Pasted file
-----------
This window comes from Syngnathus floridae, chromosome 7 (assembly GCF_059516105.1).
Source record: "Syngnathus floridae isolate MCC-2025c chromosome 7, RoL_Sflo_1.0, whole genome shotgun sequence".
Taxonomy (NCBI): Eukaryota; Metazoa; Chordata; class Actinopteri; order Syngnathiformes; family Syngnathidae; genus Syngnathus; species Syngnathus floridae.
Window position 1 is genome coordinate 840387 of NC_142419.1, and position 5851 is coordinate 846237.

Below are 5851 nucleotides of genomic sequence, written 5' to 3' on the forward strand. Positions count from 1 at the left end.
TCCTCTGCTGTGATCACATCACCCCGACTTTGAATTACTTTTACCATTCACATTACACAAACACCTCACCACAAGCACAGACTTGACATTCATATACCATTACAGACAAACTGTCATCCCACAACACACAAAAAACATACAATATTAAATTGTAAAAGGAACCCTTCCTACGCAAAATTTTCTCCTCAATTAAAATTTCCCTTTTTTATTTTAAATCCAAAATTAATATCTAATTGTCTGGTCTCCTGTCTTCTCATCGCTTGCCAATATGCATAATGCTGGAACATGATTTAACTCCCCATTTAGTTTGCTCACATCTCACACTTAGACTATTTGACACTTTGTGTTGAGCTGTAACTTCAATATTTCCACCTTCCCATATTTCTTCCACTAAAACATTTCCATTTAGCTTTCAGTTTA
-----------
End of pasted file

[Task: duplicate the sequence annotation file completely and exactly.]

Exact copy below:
This window comes from Syngnathus floridae, chromosome 7 (assembly GCF_059516105.1).
Source record: "Syngnathus floridae isolate MCC-2025c chromosome 7, RoL_Sflo_1.0, whole genome shotgun sequence".
Taxonomy (NCBI): Eukaryota; Metazoa; Chordata; class Actinopteri; order Syngnathiformes; family Syngnathidae; genus Syngnathus; species Syngnathus floridae.
Window position 1 is genome coordinate 840387 of NC_142419.1, and position 5851 is coordinate 846237.

Below are 5851 nucleotides of genomic sequence, written 5' to 3' on the forward strand. Positions count from 1 at the left end.
TCCTCTGCTGTGATCACATCACCCCGACTTTGAATTACTTTTACCATTCACATTACACAAACACCTCACCACAAGCACAGACTTGACATTCATATACCATTACAGACAAACTGTCATCCCACAACACACAAAAAACATACAATATTAAATTGTAAAAGGAACCCTTCCTACGCAAAATTTTCTCCTCAATTAAAATTTCCCTTTTTTATTTTAAATCCAAAATTAATATCTAATTGTCTGGTCTCCTGTCTTCTCATCGCTTGCCAATATGCATAATGCTGGAACATGATTTAACTCCCCATTTAGTTTGCTCACATCTCACACTTAGACTATTTGACACTTTGTGTTGAGCTGTAACTTCAATATTTCCACCTTCCCATATTTCTTCCACTAAAACATTTCCATTTAGCTTTCAGTTTA